It appears that the military/intelligence arm of the deep state has gone rogue, bombing Syrian Army positions, and potentially jeopardizing the truce agreement with Russia that Secretary of State, John Kerry negotiated, and President Obama signed off on.
Here’s Mike Whitney writing at Counterpunch.org.
“A rift between the Pentagon and the White House turned into open rebellion on Saturday when two US F-16s and two A-10 warplanes bombed Syrian Arab Army (SAA) positions at Deir al-Zor killing at least 62 Syrian regulars and wounding 100 others. The US has officially taken responsibility for the incident which it called a “mistake”, but the timing of the massacre has increased speculation that the attack was a desperate, eleventh-hour attempt to derail the fragile ceasefire and avoid parts of the implementation agreement that Pentagon leaders publicly opposed. Many analysts now wonder whether the attacks are an indication that the neocon-strewn DOD is actively engaged in sabotaging President Obama’s Syria policy, a claim that implies that the Pentagon is led by anti-democratic rebels who reject the Constitutional authority of the civilian leadership. Saturday’s bloodletting strongly suggests that a mutiny is brewing at the War Department.”
Why has the deep state gone rogue and escalated the new Cold War with Russia?
The dirty little secret of the war in Syria, is that for all the rhetoric about the “war on terror,” the US is wielding terrorists as part of its regime change policy. The US Defense Department and the CIA have been working with Sunni extremists, including al-qaeda, and ISIS, in an effort to overthrow the Syrian government, headed by Bashar al Assad.
When the Russians intervened forcefully in Syria to prevent the regime change plot from going forward, the deep state reaction in Washington was rage, and dismay. The new Cold War that’s been whipped up in the corporate media is a direct result of this reaction. ” The ‘Cold War Bloc,’ which includes Defense Secretary Ash Carter and House Speaker Paul Ryan, is extremely angry.”
Indeed, the deep state hawks are in open rebellion against any agreement with Russia to resolve the conflict in Syria. They don’t want to admit it, and are doing everything they can to deny the reality, but their terrorist proxies have been decisively stalemated and are on the way to being defeated through the efforts of Russian air-power.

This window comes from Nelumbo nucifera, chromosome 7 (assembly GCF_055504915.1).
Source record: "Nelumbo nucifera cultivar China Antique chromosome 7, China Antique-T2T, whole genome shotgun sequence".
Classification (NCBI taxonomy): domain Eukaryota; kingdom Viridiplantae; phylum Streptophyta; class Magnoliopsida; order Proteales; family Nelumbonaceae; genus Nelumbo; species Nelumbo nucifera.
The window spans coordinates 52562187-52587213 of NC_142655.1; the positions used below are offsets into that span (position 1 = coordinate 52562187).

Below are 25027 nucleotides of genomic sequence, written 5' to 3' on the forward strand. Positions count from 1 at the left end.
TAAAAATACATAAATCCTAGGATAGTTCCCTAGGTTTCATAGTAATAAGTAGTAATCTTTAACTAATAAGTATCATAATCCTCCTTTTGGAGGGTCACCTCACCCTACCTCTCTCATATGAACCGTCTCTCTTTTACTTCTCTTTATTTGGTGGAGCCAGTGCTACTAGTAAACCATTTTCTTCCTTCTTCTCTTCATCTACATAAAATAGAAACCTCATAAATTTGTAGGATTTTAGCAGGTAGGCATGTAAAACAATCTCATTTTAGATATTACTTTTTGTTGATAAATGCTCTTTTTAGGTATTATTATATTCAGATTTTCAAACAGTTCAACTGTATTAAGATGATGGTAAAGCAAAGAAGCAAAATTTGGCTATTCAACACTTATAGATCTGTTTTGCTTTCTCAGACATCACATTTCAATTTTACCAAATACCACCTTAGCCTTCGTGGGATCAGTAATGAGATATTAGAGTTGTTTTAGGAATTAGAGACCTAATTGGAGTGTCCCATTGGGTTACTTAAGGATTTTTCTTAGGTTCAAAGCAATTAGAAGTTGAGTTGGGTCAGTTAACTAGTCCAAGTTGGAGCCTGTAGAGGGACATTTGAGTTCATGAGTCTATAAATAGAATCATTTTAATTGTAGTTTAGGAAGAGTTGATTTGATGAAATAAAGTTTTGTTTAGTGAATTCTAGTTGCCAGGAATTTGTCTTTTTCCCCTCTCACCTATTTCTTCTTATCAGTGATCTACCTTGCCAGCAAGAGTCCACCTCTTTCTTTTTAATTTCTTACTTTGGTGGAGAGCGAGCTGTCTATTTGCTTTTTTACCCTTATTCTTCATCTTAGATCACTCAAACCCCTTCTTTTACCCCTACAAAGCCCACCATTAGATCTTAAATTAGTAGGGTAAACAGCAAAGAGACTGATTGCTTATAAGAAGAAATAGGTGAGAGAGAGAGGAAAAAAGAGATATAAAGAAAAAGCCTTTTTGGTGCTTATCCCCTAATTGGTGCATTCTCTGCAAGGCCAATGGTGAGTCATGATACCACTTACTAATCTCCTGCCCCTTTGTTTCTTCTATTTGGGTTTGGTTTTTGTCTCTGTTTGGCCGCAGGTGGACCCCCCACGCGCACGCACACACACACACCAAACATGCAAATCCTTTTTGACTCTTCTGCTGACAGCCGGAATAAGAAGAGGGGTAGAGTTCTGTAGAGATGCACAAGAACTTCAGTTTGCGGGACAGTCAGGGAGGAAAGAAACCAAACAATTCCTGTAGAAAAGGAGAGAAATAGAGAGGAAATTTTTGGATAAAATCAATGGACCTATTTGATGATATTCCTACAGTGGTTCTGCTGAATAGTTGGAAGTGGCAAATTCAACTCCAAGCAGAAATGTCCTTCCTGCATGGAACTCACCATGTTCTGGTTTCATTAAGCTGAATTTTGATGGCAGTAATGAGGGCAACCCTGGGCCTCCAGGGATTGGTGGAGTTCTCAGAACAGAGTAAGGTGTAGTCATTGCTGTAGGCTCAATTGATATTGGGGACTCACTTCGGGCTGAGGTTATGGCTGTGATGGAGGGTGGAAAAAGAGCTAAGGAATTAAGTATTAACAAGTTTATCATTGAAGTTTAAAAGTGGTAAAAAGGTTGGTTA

There is also a domestic angle to this story. The deep state hawks, and their political intermediaries are truly bipartisan, with as many Democrats as Republicans. For instance, Democratic presidential candidate Hillary Clinton is the queen of the neocons. For the hawks, the conflict with Russia is also related to domestic politics, a way to appear tough and paint their opponents as soft. And, of course, it’s also a way to steer lucrative military contracts to their districts or states.
The first Cold War was largely about domestic politics, despite breathless descriptions of imminent Soviet invasions, “steely eyed” deterrence, or protecting the “free-world.” The Republicans, with overwhelming business support, were desperate to regain the presidency and terminate the New Deal reforms, initiated by FDR. Communism was a very convenient cudgel with which to pummel liberal New Dealers.
Similarly, this present conflict is largely about domestic politics. With an election shaping up to a be nail-biter, the Democratic administration of Barak Obama, is using the conflict with Russia to discredit Donald Trump, who’s made some quite rational statements about Putin and Russia.
Despite the ongoing Constitutional crisis involving civilian control over the military, an even greater danger is the potential for a mishap between two nuclear armed protagonists, resulting in a “hot war.”
This could get interesting.
Update: Investigative journalist Robert Parry wonders why this behavior is not a big story.
“If you were living in a truly democratic country with a truly professional news media, you would think that this evolution of the United States into a rogue superpower violating pretty much every international law and treaty of the post-World War II era would be a regular topic of debate and criticism.”